What is an angiogram?
An angiogram is an X-ray test to detect any enlargement, narrowing or blockages in the blood vessels. The lungs, heart, brain, neck, legs and arms are common areas of concentration during an angiogram.
Who can benefit from having an angiogram?
An angiogram can be used to detect and diagnose certain medical conditions including coronary heart disease, angina, myocardial infarction and portal hypertension – among others. If your doctor or physician suspects any of these, they may request that you have an angiogram.
You will be asked to lie on a table and a radiologist will administer a local anesthetic – usually into the groin (but sometimes through the arm). A catheter (small tube) is then pushed into a blood vessel in the groin, and passed through your body up to the suspected blood vessel(s); you will not be able to feel this. A special dye is then injected into the catheter so that specific blood vessels can be easily seen on the X-ray pictures, which are taken following the injection. The catheter is then removed and the wound bandaged. During the angiogram you will be continually observed on a heart monitor.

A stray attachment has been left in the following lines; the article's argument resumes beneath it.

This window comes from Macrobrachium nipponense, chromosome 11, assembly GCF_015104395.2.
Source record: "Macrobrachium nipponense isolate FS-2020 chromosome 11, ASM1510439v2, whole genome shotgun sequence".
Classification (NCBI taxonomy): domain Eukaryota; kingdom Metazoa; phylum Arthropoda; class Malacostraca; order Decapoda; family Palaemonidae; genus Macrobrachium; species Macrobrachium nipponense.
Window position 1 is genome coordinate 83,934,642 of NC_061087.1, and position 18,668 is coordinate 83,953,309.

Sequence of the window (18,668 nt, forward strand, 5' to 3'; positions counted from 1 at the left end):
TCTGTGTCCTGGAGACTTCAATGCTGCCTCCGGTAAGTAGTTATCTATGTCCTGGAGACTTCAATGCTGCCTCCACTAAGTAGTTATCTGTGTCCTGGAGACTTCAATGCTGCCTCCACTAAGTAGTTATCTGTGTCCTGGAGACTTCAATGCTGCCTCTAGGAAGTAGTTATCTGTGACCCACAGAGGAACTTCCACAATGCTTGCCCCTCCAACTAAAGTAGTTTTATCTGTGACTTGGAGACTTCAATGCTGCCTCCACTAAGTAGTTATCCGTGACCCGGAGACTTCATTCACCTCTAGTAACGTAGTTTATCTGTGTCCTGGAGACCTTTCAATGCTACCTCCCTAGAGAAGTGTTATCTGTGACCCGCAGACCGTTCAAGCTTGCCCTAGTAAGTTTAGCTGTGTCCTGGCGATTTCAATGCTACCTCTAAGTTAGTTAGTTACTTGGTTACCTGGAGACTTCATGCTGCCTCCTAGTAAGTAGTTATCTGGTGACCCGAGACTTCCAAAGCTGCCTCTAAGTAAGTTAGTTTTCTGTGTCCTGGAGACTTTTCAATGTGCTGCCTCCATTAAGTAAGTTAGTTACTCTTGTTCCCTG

You will need to rest in hospital for a few hours following the procedure, after which your doctor will discuss the angiogram results with you. You will probably be able to go home on the same day. There may be some bruising in the area where the catheter was inserted.
Complications surrounding an angiogram include a haematoma (blood collecting under the skin), allergic reaction to the dye, damage to the blood vessels, blood clotting, infection and kidney damage from the dye. Very rarely an angiogram may cause a stroke or heart attack; however your heart rate is constantly monitored throughout the procedure. Any complications are usually incurred very soon following the angiogram, which is why you are asked to stay in hospital and kept under observation for a few hours.